Using nested, unconstrained array types?

Discussion in 'VHDL' started by Alex Rast, Oct 3, 2003.

  1. Alex Rast

    Alex Rast Guest

    I'm trying to determine how you can associate a definite size to type you
    want to declare as a nested array (that is, an array of arrays). I can have
    a type declared as:

    type inner_array is array (natural range <>) of {element type};

    then I declare the nested array:

    type outer_array is array (natural range <>) of inner_array;

    Now if I want to use this type, I would have thought you could make a
    declaration like :

    signal actual_matrix : outer_array(specific_bit_width1 downto 0)
    (specific_bit_width2 downto 0);

    but this doesn't work. The compiler seems to want to see the outer array
    fixed association, but not the inner array. So how would I declare the
    signal so as to associate the desired inner array size?

    To make this more concrete, the position is that I (would like to) have a
    generic bus arbiter that can switch any of m busses of any width n. So, it
    would seem to me natural to define a type : std_logic_tensor as an array of
    std_logic_vector. Then the port clause in the entity declaration might look
    something like this:

    entity genericarbiter is
    port(
    Input_matrix : in std_logic_tensor;
    Output_matrix : out std_logic_tensor;
    ...)
    end entity;

    Now I want to use a bus arbiter in a design. So I declare the component.
    But now, once in this design, my bit-width and number of busses is fixed.
    Let's say my word size is 32 and I have 8 busses. I'd want to declare the
    component like this:

    component genericarbiter
    port(
    Input_matrix : in std_logic_tensor(7 downto 0)(31 downto 0)
    ' Output_matrix : in std_logic_tensor(7 downto 0)(31 downto 0)
    ...);
    end component;

    except, of course, as I've noted above, the compiler chokes. How do I make
    the declaration so that it actually works? Although it breaks the idea of
    what I'm trying to achieve, I tried making the fixed-width port
    declarations in the entity declaration, and the compiler still complained,
    in the same way. So I can be pretty certain that it's the indexing method
    that's screwed up.

    --
    Alex Rast

    (remove d., .7, not, and .NOSPAM to reply)
    Alex Rast, Oct 3, 2003
    #1
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  2. Alex Rast

    Alan Fitch Guest

    "Alex Rast" <> wrote in message
    news:940942C9adrastnwnotlinkcom@216.168.3.44...
    > I'm trying to determine how you can associate a definite size to

    type you
    > want to declare as a nested array (that is, an array of arrays). I

    can have
    > a type declared as:
    >
    > type inner_array is array (natural range <>) of {element type};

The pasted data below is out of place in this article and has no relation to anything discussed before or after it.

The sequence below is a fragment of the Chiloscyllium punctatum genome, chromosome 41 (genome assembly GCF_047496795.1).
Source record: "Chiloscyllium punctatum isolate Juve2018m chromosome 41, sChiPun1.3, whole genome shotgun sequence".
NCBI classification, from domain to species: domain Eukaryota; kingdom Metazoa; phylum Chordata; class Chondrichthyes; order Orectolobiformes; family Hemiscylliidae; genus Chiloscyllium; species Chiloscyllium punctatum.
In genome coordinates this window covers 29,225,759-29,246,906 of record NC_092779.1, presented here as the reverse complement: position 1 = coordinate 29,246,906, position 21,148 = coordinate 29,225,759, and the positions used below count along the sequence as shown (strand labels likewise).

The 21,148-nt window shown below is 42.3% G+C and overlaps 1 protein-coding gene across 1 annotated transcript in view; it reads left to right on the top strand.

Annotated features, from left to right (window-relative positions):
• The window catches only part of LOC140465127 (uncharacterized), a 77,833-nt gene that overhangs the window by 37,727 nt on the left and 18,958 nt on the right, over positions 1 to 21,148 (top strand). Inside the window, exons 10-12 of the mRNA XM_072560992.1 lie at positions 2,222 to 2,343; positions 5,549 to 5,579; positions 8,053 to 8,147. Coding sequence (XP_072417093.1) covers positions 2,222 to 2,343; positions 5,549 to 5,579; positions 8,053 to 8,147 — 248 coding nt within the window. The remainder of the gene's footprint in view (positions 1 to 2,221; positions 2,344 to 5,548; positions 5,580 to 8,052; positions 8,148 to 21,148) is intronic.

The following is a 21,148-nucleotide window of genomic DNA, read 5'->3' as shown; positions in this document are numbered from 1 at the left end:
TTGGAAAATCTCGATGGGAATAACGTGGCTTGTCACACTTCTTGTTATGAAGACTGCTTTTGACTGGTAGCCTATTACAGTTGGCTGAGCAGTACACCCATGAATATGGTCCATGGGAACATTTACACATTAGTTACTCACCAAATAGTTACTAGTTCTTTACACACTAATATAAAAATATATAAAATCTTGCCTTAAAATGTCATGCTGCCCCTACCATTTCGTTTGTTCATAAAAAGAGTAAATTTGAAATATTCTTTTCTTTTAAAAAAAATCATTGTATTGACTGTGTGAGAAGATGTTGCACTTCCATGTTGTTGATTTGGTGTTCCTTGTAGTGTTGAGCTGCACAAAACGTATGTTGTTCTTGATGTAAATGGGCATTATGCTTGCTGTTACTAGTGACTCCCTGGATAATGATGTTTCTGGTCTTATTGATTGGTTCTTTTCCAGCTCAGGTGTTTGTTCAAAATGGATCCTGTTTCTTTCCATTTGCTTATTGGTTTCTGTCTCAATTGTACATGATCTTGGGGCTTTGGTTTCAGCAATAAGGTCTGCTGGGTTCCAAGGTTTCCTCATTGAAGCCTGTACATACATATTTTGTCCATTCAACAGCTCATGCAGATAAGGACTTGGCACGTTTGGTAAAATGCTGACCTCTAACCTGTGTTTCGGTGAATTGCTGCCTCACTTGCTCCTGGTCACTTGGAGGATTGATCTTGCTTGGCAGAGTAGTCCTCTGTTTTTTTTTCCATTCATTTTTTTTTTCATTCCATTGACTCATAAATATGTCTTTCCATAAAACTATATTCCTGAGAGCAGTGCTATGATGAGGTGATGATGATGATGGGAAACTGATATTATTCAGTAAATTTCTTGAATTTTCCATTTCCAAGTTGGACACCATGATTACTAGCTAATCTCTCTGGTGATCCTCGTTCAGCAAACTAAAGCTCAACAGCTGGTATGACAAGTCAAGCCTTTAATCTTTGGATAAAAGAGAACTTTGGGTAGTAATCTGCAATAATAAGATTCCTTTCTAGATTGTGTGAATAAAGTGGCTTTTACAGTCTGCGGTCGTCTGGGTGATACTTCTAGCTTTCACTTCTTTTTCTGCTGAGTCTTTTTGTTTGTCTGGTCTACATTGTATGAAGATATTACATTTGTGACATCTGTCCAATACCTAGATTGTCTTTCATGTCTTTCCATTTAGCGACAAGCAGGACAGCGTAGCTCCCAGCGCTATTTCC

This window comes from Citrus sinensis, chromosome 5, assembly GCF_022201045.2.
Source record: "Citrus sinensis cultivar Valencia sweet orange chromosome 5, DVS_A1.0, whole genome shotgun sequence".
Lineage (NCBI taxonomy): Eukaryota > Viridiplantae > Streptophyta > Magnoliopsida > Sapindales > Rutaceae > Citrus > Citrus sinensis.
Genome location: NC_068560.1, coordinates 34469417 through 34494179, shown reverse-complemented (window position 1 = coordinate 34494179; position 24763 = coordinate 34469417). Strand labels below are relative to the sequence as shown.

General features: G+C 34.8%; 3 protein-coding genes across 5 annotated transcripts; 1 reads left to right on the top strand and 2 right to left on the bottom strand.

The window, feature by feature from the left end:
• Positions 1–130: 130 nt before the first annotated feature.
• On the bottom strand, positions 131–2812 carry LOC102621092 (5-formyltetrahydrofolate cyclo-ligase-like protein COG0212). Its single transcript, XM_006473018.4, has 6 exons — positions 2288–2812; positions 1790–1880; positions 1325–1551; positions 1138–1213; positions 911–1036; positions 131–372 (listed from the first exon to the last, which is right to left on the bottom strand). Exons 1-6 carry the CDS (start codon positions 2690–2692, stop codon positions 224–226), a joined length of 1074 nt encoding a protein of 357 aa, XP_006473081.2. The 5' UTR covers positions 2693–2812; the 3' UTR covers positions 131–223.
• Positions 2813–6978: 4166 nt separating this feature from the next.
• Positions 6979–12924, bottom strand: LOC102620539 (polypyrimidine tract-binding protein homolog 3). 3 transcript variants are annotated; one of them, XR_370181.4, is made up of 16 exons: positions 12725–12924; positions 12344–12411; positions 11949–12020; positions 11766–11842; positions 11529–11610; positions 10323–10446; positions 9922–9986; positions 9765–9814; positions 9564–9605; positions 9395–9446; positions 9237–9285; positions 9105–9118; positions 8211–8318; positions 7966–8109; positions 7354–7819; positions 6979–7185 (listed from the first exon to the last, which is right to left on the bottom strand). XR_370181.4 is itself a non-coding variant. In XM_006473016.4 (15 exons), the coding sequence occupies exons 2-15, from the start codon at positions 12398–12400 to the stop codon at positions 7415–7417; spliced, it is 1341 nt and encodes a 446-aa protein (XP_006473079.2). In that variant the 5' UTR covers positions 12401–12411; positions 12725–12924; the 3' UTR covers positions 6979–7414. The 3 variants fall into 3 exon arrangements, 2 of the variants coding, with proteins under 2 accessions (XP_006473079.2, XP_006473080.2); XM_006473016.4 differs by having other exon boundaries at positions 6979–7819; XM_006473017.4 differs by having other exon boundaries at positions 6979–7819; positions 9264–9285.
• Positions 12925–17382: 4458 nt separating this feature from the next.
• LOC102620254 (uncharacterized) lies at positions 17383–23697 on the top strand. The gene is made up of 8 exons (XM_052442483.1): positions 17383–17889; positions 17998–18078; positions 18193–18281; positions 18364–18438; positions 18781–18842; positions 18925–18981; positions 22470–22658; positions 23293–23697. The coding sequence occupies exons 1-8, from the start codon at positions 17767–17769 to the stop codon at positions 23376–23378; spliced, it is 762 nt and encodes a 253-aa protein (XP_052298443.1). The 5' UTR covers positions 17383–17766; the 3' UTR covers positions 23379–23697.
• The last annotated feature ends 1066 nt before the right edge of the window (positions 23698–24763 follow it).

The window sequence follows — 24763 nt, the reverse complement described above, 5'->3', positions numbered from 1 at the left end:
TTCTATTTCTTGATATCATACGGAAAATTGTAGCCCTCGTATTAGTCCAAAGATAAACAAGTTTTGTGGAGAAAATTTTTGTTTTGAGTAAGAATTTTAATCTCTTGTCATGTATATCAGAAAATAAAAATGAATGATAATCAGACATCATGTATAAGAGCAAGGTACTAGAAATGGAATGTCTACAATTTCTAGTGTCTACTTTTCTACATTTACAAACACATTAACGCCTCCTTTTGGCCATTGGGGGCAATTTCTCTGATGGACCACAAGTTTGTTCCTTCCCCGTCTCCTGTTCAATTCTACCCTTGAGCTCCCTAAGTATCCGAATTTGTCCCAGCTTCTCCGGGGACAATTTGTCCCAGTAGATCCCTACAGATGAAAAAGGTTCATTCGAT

>
    > then I declare the nested array:
    >
    > type outer_array is array (natural range <>) of inner_array;
    >
    > Now if I want to use this type, I would have thought you could make

    a
    > declaration like :
    >
    > signal actual_matrix : outer_array(specific_bit_width1 downto 0)
    > (specific_bit_width2 downto 0);
    >
    > but this doesn't work. The compiler seems to want to see the outer

    array
    > fixed association, but not the inner array. So how would I declare

    the
    > signal so as to associate the desired inner array size?
    >


    Hi Alex,
    VHDL doesn't allow the element type of an array to be
    unconstrained.

    E.g. you can't do

    type MyArrayT is array (natural range <> ) of std_logic_vector;
    ^^^^^^^^^^^^^^^^^^^^

    this must be a constrained
    vector,
    not unconstrained.

    You can have multi-dimensional arrays, e.g.

    type Array2D is array (natural range <>, natural range<>) of
    element_type;

    signal actual_matrix : Array2D(size1 -1 downto 0, size2-1 downto 0);

    Note: element_type still has to be constrained.

    If you're interested in synthesis you'll need to check that your
    synthesis tool
    is happy of course.

    If you are going to use such a type on a port, you must put it into a
    package.

    If the element type is std_logic, I guess this might be close to what
    you
    want.

    However if you want the element type to be varied in width, then you
    need to either
    create a constant and declare a subtype in a package, or create a
    subtype and
    then use 'LENGTH to find out how big it is. E.g.

    constant N : NATURAL := 10; -- the element type width
    subtype element_type is std_logic_vector(N-1 downto 0);

    or

    subtype element_type is std_logic_vector(9 downto 0);
    constant N : NATURAL := element_type'LENGTH;



    regards
    Alan




    --
    Alan Fitch
    Consultant

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    Alan Fitch, Oct 3, 2003
    #2